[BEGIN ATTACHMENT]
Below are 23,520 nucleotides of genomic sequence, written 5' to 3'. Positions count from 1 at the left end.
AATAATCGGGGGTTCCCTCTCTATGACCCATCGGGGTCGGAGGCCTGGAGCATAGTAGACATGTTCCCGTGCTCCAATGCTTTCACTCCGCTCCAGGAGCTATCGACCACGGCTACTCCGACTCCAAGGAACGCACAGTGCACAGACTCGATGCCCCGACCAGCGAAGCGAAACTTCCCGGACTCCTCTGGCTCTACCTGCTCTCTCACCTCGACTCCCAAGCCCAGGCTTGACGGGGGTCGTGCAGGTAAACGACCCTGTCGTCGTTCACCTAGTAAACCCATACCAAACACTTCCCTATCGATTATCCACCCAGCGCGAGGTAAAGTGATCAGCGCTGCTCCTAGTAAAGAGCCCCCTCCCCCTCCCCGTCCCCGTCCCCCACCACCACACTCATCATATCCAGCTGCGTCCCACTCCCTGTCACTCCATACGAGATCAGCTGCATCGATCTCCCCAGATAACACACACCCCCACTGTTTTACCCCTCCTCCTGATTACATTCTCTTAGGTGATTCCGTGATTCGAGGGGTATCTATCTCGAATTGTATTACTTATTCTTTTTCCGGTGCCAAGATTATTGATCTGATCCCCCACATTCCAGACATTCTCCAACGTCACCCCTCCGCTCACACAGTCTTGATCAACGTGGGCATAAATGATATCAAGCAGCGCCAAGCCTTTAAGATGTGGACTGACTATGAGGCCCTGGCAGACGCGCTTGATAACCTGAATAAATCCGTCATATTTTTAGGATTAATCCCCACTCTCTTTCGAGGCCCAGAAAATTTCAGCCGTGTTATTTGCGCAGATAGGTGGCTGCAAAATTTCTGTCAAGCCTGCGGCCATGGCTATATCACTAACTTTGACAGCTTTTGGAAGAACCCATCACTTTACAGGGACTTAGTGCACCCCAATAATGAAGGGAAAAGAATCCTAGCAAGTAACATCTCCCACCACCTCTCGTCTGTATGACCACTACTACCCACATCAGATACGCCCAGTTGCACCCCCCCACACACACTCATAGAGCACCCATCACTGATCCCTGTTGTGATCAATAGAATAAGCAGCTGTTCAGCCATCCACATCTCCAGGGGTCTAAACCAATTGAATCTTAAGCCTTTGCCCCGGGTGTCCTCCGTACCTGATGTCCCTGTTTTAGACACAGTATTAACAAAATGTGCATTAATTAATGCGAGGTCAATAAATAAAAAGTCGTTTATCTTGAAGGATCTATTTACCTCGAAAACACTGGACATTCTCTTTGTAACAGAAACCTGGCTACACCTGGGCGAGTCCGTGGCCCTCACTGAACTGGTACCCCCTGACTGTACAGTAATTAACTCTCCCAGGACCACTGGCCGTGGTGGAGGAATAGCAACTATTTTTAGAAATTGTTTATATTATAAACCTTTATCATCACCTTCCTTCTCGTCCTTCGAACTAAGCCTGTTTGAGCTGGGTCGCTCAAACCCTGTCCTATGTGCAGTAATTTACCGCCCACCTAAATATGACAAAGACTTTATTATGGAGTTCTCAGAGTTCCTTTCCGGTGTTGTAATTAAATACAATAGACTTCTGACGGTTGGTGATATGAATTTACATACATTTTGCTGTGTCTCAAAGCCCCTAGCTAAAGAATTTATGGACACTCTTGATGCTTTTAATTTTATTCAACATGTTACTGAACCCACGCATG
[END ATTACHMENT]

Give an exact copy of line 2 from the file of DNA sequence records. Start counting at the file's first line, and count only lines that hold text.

AATAATCGGGGGTTCCCTCTCTATGACCCATCGGGGTCGGAGGCCTGGAGCATAGTAGACATGTTCCCGTGCTCCAATGCTTTCACTCCGCTCCAGGAGCTATCGACCACGGCTACTCCGACTCCAAGGAACGCACAGTGCACAGACTCGATGCCCCGACCAGCGAAGCGAAACTTCCCGGACTCCTCTGGCTCTACCTGCTCTCTCACCTCGACTCCCAAGCCCAGGCTTGACGGGGGTCGTGCAGGTAAACGACCCTGTCGTCGTTCACCTAGTAAACCCATACCAAACACTTCCCTATCGATTATCCACCCAGCGCGAGGTAAAGTGATCAGCGCTGCTCCTAGTAAAGAGCCCCCTCCCCCTCCCCGTCCCCGTCCCCCACCACCACACTCATCATATCCAGCTGCGTCCCACTCCCTGTCACTCCATACGAGATCAGCTGCATCGATCTCCCCAGATAACACACACCCCCACTGTTTTACCCCTCCTCCTGATTACATTCTCTTAGGTGATTCCGTGATTCGAGGGGTATCTATCTCGAATTGTATTACTTATTCTTTTTCCGGTGCCAAGATTATTGATCTGATCCCCCACATTCCAGACATTCTCCAACGTCACCCCTCCGCTCACACAGTCTTGATCAACGTGGGCATAAATGATATCAAGCAGCGCCAAGCCTTTAAGATGTGGACTGACTATGAGGCCCTGGCAGACGCGCTTGATAACCTGAATAAATCCGTCATATTTTTAGGATTAATCCCCACTCTCTTTCGAGGCCCAGAAAATTTCAGCCGTGTTATTTGCGCAGATAGGTGGCTGCAAAATTTCTGTCAAGCCTGCGGCCATGGCTATATCACTAACTTTGACAGCTTTTGGAAGAACCCATCACTTTACAGGGACTTAGTGCACCCCAATAATGAAGGGAAAAGAATCCTAGCAAGTAACATCTCCCACCACCTCTCGTCTGTATGACCACTACTACCCACATCAGATACGCCCAGTTGCACCCCCCCACACACACTCATAGAGCACCCATCACTGATCCCTGTTGTGATCAATAGAATAAGCAGCTGTTCAGCCATCCACATCTCCAGGGGTCTAAACCAATTGAATCTTAAGCCTTTGCCCCGGGTGTCCTCCGTACCTGATGTCCCTGTTTTAGACACAGTATTAACAAAATGTGCATTAATTAATGCGAGGTCAATAAATAAAAAGTCGTTTATCTTGAAGGATCTATTTACCTCGAAAACACTGGACATTCTCTTTGTAACAGAAACCTGGCTACACCTGGGCGAGTCCGTGGCCCTCACTGAACTGGTACCCCCTGACTGTACAGTAATTAACTCTCCCAGGACCACTGGCCGTGGTGGAGGAATAGCAACTATTTTTAGAAATTGTTTATATTATAAACCTTTATCATCACCTTCCTTCTCGTCCTTCGAACTAAGCCTGTTTGAGCTGGGTCGCTCAAACCCTGTCCTATGTGCAGTAATTTACCGCCCACCTAAATATGACAAAGACTTTATTATGGAGTTCTCAGAGTTCCTTTCCGGTGTTGTAATTAAATACAATAGACTTCTGACGGTTGGTGATATGAATTTACATACATTTTGCTGTGTCTCAAAGCCCCTAGCTAAAGAATTTATGGACACTCTTGATGCTTTTAATTTTATTCAACATGTTACTGAACCCACGCATG